Grain markets headed closer to Plant 2017 with more focus on any little headline to trade off of with no major changes to production or demand at this time. The next major announcement will be on Friday, March 31, 2017 when the United States Department of Agriculture (USDA) will announce their 2017 acreage estimates and stocks as of March 1. MetLife Ag Finance thinks that United States (U.S.) farmers will only plant 87 million acres of soybeans this spring, below the USDA’s current estimate of 88 million and Allendale’s forecast of 88.8 million acres. MetLife may be on to something as with the National Oceanic and Atmospheric Administration’s (NOAA) recent spring forecasting calling for dry conditions in the second quarter of 2017, corn planters may continue to roll instead of switching over into beans. Needless to say, since there are not a lot of other headlines to trade off of, the needle has not really moved week-over-week.
More specifically, on www.pdqinfo.ca Western Canadian grain prices dipped for the most part this week, led by canola, which saw futures values drop by about 20 cents CAD /bushel on front month contracts and a dime for new crop values, whereas basis remained relatively unchanged. As such, cash canola prices in most areas dipped back below $11/bushel this week. For wheat, hard red spring values across the Canadian Prairies continues to trade sideways to lower with a drop in both the basis and the futures totaling about a nickel per bushel, keeping things above $6, but still below $7 on the top end. Pulse crop values have seemingly bottomed-up with lentil bids starting to re-appear amidst India’s crop getting harvested and government policy impacting trade. Conversely, yellow pea prices across Western Canada have remained resilient, providing options from $7.00-$7.50/bushel for new crop bids (area-dependent).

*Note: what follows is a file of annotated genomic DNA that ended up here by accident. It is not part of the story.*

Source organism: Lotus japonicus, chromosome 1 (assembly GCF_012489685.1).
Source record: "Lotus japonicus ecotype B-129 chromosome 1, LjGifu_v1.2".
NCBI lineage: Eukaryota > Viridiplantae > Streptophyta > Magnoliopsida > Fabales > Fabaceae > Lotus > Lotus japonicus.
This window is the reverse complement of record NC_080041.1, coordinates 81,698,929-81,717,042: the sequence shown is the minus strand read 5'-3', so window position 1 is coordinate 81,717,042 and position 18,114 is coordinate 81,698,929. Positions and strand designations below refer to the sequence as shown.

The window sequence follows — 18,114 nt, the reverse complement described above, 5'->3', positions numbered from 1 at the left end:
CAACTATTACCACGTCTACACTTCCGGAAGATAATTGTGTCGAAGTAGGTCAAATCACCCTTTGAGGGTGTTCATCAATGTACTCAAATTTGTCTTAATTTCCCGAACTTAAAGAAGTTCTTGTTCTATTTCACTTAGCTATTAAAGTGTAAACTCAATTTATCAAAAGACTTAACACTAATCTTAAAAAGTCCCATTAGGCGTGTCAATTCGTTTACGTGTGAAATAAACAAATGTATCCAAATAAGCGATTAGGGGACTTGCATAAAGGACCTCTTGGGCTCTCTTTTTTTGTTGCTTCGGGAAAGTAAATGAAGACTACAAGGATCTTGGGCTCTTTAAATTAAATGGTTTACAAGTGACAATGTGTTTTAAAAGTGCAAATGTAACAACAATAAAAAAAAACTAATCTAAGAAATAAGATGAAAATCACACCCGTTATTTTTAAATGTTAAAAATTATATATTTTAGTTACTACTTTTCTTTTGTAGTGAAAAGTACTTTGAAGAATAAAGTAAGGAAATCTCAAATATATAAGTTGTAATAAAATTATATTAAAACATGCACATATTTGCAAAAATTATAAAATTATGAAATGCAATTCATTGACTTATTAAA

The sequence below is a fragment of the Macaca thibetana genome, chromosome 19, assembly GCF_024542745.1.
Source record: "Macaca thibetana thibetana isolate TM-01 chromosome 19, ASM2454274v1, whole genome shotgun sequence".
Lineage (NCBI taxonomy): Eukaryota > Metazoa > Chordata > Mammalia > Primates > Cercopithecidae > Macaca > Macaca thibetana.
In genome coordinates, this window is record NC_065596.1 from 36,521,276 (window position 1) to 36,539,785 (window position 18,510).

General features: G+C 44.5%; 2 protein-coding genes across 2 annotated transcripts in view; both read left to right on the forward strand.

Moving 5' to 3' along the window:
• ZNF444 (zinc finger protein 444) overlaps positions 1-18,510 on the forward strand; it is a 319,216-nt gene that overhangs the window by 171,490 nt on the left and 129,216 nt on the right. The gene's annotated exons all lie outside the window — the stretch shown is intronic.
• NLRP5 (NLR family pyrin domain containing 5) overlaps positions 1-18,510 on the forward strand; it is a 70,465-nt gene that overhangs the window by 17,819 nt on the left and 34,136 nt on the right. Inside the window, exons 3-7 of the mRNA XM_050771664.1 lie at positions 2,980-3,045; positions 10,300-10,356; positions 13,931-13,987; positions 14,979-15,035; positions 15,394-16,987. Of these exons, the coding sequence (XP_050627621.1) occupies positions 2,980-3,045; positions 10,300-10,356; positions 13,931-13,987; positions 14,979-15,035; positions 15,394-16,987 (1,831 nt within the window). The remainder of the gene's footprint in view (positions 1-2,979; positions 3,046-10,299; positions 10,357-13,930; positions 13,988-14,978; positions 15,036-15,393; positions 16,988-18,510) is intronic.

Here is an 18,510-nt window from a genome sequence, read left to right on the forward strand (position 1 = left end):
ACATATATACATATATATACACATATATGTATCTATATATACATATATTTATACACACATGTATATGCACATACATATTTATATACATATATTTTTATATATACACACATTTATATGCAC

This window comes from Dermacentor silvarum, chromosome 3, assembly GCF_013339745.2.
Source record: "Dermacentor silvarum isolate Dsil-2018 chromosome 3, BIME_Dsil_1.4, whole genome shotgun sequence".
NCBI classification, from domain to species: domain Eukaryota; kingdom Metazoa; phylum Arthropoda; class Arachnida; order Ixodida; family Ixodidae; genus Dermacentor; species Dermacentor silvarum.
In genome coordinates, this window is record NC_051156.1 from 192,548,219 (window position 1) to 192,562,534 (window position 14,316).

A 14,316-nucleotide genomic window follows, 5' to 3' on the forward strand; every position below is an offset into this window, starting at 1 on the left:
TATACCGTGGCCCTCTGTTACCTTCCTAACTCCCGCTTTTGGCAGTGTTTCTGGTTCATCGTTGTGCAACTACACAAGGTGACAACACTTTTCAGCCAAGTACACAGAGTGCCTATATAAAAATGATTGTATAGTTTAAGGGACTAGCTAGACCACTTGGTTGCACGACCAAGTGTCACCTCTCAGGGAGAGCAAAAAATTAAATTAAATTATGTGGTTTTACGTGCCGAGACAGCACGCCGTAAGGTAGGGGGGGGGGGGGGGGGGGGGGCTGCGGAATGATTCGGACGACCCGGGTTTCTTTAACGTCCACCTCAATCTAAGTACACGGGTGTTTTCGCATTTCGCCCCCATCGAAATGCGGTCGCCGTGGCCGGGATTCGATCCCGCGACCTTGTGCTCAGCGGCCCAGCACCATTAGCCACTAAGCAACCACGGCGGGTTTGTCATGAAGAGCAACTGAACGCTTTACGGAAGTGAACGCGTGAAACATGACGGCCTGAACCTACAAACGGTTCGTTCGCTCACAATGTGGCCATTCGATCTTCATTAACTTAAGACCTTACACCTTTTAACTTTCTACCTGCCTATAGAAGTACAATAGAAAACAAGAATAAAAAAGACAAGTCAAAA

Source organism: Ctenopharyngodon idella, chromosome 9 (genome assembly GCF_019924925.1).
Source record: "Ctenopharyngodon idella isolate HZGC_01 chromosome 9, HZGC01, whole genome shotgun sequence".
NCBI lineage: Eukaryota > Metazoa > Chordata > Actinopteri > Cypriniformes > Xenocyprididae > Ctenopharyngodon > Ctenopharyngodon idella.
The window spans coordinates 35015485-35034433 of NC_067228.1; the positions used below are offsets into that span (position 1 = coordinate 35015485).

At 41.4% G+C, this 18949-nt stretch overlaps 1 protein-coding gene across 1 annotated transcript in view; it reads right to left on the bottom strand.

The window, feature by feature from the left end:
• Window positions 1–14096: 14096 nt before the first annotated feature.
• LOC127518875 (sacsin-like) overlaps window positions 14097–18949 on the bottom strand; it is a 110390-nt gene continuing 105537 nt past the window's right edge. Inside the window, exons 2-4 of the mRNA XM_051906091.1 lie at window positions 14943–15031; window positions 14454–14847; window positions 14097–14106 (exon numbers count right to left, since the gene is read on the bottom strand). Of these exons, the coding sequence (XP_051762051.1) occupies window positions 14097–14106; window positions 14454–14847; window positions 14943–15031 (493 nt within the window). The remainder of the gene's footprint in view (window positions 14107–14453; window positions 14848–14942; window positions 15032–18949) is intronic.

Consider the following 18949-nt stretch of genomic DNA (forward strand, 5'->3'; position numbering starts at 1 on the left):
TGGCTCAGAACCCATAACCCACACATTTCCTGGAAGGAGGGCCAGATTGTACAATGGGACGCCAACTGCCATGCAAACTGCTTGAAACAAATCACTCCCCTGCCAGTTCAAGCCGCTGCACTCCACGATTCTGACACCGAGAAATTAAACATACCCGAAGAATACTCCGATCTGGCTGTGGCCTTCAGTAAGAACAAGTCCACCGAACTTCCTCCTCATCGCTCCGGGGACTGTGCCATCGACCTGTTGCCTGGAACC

In India though, pulse crop prices have fallen significantly, down 30 per cent in the past six months. After President Modi called for farmers to plant more oilseeds and pulses, supported by hiking guaranteed state prices, Indian producers answered the call with pulse crop production this year likely to climb above 22 million tonnes (+35 per cent year-over-year). On the oilseeds front, output should top 34 million tonnes (+33 per cent year-over-year, and like pulses, oilseed prices are also down a third in the last six months. This essentially means, that the second most populated country in the world likely will not need to import as many vegetable oils, compounding bearish price headwinds thanks to expected increased production of palm oil in Southeast Asia (not to mention a record global soybean harvest).
It is helpful that China is forecasted to import 89 million tonnes of soybeans in 2017/18 (up three million from 2016/17), but between lower demand in India and higher palm oil production in Southeast Asia, bearish fundamentals are winning the battle. The USDA’s attaché in Indonesia is expecting palm oil production in the country to hit a record 36.5 million tonnes in 2017/18 thanks to a strong recovery from dry El Nino conditions, but exports are expected to be stagnant around 25.5 million tonnes. The reason for the stagnant export growth is competitive with other vegetable oils, namely soyoil where it is only $15 USD/MT less than soyoil at the Rotterdam port. Accordingly, with import demand generally stagnant, the vegetable oil trade game is easily stuck in a bit of a rut unless a weather/planting scare flares up.
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